• It is also important to rule out panic disorder, agoraphobia, and avoidant personality disorder. It can be difficult to distinguish specific phobia from panic disorder, agoraphobia, and avoidant personality disorder. However, in specific phobia, these patients tend to experience anxiety or fear immediately upon exposure of the phobic stimulus. In addition, patients with specific phobia do not exhibit signs of fear or anxiety when they are not facing or anticipating the phobic stimulus.
  • It is important to rule out other conditions such as hypochondriasis, obsessive-compulsive disorder, and paranoid personality disorder. There is a subtle difference between hypochondriasis and specific phobia. For example, patients with hypochondriasis fear having the disease and patients with specific phobia fear to contract the disease. Same holds true for the difference between obsessive-compulsive disorder and specific phobia. For example, patients with OCD may avoid knives because they have compulsive thoughts of harming their children; whereas, patients with a specific phobia may avoid knives because they fear cutting themselves. Patients with paranoid personality disorder have generalized fear, which is not found in patients with specific phobia.

Prognosis

With the appropriate behavioral techniques and medications, the prognosis is well.

Deterrence and Patient Education

Patients are advised to see a psychiatrist when symptoms are affecting their daily activities and quality of life.

Pearls and Other Issues

The most common signs/symptoms that can be seen in specific phobia are:

  • Feeling nauseous, dizzy, or fainting
  • Difficulty breathing, chest tightness, or fast heartbeat
  • The fear or anxiety out of proportion to the real danger posed by the specific object or situation

Common modalities of treatment include:

  • Systematic desensitization
  • Flooding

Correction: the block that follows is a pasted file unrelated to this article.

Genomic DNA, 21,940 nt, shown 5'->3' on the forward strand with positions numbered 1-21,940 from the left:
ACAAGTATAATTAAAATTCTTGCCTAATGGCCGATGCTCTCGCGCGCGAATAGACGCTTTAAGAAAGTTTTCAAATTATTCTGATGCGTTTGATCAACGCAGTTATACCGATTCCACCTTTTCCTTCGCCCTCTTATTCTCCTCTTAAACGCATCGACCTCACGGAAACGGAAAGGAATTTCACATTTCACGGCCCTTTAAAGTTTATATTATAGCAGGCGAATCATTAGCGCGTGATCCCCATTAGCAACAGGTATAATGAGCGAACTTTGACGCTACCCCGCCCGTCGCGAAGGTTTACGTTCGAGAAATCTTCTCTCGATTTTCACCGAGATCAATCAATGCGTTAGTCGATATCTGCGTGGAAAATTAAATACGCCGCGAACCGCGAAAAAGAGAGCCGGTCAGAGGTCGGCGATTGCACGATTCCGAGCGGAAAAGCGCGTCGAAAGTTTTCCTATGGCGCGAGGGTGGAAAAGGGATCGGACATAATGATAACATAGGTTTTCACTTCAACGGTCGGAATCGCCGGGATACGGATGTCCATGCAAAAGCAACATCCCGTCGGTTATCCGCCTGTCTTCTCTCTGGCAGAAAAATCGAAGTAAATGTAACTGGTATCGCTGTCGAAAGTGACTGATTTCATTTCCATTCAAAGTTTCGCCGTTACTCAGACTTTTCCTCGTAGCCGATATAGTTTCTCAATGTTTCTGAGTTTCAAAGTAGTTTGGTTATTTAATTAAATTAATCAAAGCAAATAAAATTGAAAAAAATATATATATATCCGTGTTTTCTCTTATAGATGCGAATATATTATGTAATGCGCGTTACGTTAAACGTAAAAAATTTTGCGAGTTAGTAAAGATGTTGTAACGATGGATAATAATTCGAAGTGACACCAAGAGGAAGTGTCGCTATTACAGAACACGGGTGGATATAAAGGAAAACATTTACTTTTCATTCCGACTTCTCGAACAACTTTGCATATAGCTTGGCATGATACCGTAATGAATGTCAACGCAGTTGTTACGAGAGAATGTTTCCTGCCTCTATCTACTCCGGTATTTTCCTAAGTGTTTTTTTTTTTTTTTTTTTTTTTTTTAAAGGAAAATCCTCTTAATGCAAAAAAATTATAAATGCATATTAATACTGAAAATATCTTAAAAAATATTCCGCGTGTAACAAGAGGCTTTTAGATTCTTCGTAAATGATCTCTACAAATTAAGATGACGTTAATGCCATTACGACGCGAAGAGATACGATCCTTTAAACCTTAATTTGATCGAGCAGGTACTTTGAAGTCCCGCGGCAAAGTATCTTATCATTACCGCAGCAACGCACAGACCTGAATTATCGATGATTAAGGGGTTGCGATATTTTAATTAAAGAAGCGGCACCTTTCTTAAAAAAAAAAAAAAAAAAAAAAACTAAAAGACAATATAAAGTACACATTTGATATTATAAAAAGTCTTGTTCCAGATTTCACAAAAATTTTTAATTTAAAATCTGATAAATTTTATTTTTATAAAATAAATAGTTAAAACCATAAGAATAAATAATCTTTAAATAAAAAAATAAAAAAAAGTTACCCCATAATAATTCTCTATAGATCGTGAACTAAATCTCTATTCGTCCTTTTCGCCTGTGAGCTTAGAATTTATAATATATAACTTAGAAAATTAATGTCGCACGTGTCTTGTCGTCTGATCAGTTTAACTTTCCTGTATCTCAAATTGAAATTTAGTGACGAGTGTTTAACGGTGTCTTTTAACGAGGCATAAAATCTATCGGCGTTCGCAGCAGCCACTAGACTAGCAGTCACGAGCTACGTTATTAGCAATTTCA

• Medications such as beta-blockers and benzodiazepines

The fear, anxiety, or avoidance is persistent, typically lasting for 6 months or more.

The fear, anxiety, or avoidance causes clinically significant distress or impairment in social, occupational, or other relevant areas of functioning.


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Specific Phobia - Questions

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There is a disorder in which there is a permanent irrational apprehension about an object or situation. The sufferer goes to great lengths to avoid, disproportionate to the actual danger. If it cannot be evaded, one will endure with great distress. What is the condition?



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Select the true statement about specific phobias.



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A 46-year-old man sitting next to you on an airplane tells you that he is "very afraid of airplanes," and may "freak out" as soon as the captain states that they are ready for departure. What symptoms or signs will you not see in this patient?



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Which of the following would be found while performing a history and physical on a patient with a specific phobia?